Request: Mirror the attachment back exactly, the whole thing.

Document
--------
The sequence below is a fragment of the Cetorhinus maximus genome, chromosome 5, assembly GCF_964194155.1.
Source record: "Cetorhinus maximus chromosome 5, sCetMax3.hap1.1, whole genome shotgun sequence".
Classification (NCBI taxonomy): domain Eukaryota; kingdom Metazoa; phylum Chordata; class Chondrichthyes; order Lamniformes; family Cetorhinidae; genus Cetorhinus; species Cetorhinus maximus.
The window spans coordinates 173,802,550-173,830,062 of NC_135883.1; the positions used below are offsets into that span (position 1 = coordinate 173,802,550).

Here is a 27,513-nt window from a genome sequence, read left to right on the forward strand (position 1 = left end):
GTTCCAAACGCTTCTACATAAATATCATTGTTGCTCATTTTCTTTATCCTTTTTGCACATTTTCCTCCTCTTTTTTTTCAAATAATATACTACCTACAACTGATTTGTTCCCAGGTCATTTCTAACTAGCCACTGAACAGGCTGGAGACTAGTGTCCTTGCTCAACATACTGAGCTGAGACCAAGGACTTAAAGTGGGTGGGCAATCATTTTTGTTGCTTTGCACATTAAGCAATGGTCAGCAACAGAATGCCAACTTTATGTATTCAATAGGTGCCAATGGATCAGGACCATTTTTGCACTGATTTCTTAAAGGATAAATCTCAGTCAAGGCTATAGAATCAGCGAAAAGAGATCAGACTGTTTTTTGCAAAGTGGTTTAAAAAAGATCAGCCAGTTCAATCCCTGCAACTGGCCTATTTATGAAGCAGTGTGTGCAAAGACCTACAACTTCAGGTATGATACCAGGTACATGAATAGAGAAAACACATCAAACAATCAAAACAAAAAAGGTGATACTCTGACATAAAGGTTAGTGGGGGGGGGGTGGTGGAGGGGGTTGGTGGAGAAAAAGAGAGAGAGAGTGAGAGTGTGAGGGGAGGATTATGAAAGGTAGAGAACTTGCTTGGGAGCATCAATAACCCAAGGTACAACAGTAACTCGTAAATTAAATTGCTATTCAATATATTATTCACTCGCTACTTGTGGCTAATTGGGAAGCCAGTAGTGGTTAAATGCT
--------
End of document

The sequence below is a fragment of the Cetorhinus maximus genome, chromosome 5, assembly GCF_964194155.1.
Source record: "Cetorhinus maximus chromosome 5, sCetMax3.hap1.1, whole genome shotgun sequence".
Classification (NCBI taxonomy): domain Eukaryota; kingdom Metazoa; phylum Chordata; class Chondrichthyes; order Lamniformes; family Cetorhinidae; genus Cetorhinus; species Cetorhinus maximus.
The window spans coordinates 173,802,550-173,830,062 of NC_135883.1; the positions used below are offsets into that span (position 1 = coordinate 173,802,550).

Here is a 27,513-nt window from a genome sequence, read left to right on the forward strand (position 1 = left end):
GTTCCAAACGCTTCTACATAAATATCATTGTTGCTCATTTTCTTTATCCTTTTTGCACATTTTCCTCCTCTTTTTTTTCAAATAATATACTACCTACAACTGATTTGTTCCCAGGTCATTTCTAACTAGCCACTGAACAGGCTGGAGACTAGTGTCCTTGCTCAACATACTGAGCTGAGACCAAGGACTTAAAGTGGGTGGGCAATCATTTTTGTTGCTTTGCACATTAAGCAATGGTCAGCAACAGAATGCCAACTTTATGTATTCAATAGGTGCCAATGGATCAGGACCATTTTTGCACTGATTTCTTAAAGGATAAATCTCAGTCAAGGCTATAGAATCAGCGAAAAGAGATCAGACTGTTTTTTGCAAAGTGGTTTAAAAAAGATCAGCCAGTTCAATCCCTGCAACTGGCCTATTTATGAAGCAGTGTGTGCAAAGACCTACAACTTCAGGTATGATACCAGGTACATGAATAGAGAAAACACATCAAACAATCAAAACAAAAAAGGTGATACTCTGACATAAAGGTTAGTGGGGGGGGGGTGGTGGAGGGGGTTGGTGGAGAAAAAGAGAGAGAGAGTGAGAGTGTGAGGGGAGGATTATGAAAGGTAGAGAACTTGCTTGGGAGCATCAATAACCCAAGGTACAACAGTAACTCGTAAATTAAATTGCTATTCAATATATTATTCACTCGCTACTTGTGGCTAATTGGGAAGCCAGTAGTGGTTAAATGCT